Essays On Blackface Minstrelsy

The essays explore the predicament that blacks faced at a time when white supremacy crested and innovations in consumption, technology, and leisure made mass culture possible. Fitzhugh Brundage, University of North Carolina at Chapel Hill Clare Corbould, University of Sydney Susan Curtis, Purdue University Stephanie Dunson, Williams College Lewis A.Underscoring the importance and complexity of race in the emergence of mass culture, Beyond Blackface depicts popular culture as a crucial arena in which African Americans struggled to secure a foothold as masters of their own representation and architects of the nation's emerging consumer society. Erenberg, Loyola University Chicago Stephen Garton, University of Sydney John M. [It] stands as an excellent overview that fills a large gap in the scholarship."--The Historian "An invaluable introduction to the emergence of African American popular culture."--Florida Historical Quarterly "This first-rate collection of essays seeks to move conversations about black performance, black culture, and the embodiment of both beyond the heretofore 'comfortable' terrain of blackface and minstrelsy.

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In this elegantly written, complex, and multifaceted tour de force, Sammond has given us a historically grounded and theoretically attuned analysis of blackface animation and its persistent uses, which runs throughout the history of moving images.

Sammond’s crucial intervention, as with Taylor’s reading of the racial structures in [C]ommercial animation in the United States didn’t borrow from blackface minstrelsy, nor was it simply influenced by it.

It is also extremely well supported, and the convincingness of Sammond’s argument makes this book a major contribution to studies of the history of animation, of race and American media, and of the development of American cinema itself.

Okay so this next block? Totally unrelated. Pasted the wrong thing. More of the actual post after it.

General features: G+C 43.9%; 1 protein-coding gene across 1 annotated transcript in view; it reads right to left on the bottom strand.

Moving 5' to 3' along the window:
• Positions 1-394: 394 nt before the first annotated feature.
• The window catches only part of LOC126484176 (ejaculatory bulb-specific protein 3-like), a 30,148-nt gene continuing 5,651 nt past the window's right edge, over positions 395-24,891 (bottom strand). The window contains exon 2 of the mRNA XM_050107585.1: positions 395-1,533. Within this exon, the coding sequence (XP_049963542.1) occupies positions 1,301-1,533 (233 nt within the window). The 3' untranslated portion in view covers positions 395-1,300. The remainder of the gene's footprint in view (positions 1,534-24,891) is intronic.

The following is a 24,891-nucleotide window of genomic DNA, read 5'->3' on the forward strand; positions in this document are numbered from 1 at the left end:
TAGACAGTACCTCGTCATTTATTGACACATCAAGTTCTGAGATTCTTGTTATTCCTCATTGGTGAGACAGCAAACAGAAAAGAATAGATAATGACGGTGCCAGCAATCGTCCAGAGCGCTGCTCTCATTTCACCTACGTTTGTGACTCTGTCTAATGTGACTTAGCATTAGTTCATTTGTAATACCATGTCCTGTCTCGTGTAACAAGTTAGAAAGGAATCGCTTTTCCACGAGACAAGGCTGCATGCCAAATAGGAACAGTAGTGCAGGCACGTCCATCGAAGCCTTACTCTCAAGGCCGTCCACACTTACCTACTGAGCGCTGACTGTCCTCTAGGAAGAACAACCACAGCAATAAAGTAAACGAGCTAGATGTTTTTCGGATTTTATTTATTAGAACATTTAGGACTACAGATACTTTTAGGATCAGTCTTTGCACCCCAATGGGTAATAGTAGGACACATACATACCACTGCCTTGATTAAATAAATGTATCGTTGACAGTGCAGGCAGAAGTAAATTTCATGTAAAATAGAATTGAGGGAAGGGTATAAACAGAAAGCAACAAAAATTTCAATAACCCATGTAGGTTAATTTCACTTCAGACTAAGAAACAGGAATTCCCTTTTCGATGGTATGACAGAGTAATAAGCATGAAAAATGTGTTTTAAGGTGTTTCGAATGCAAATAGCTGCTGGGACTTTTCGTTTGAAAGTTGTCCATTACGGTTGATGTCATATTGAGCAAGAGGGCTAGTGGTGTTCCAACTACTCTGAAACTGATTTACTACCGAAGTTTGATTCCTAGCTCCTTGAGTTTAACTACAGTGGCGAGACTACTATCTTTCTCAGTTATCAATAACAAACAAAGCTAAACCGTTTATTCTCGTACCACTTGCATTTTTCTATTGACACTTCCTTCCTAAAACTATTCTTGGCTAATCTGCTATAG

Sammond demonstrates that “it is through the seemingly trivial that fantasies of blackness and whiteness circulate freely and with relatively little critical comment, stabilizing if not producing meaning.” Cartoons have much to tell us about the racial dynamics of the nation’s self image and its attending anxieties.

Indeed, he explicitly builds his analysis from the presumptive position of a critical observer: for example, looking at recurrent characters such as Felix the Cat and Mickey Mouse, Sammond asks, “why the gloves?

” The answer, of course, has to do with minstrelsy, even if it was not explicitly labeled as such. In a moment where the status of the book as an object is in question, Sammond helpfully provides online access to a rich archive of cartoons, allowing the reader to directly and immediately engage with all of the works he discusses through the book’s digital companion (.

In addressing these topics, Sammond nicely frames difficult questions bluntly: “If you perform racist behaviors and stereotypes in order to demonstrate their absurdity, do you deflate them or invest them with new life by de-stigmatizing them? Here, he explores the contemporary manifestation of the “expectations and anxieties around embodied authenticity,” thereby connecting the comedic self-reflexive “knowingness” of He also reminds us that blackface is not an embarrassing relic of performance history, but rather it has become “a surprisingly popular means by which to mobilize race as critique—for better or worse” in the so-called postracial present.) are predicated on the very inequities they purport to disrupt and are therefore hollow gestures that end up reinforcing the systemic entrenchment of racialized hierarchies.

As Sammond puts it plainly, “if one were truly post-racial, why would one perform race at all?

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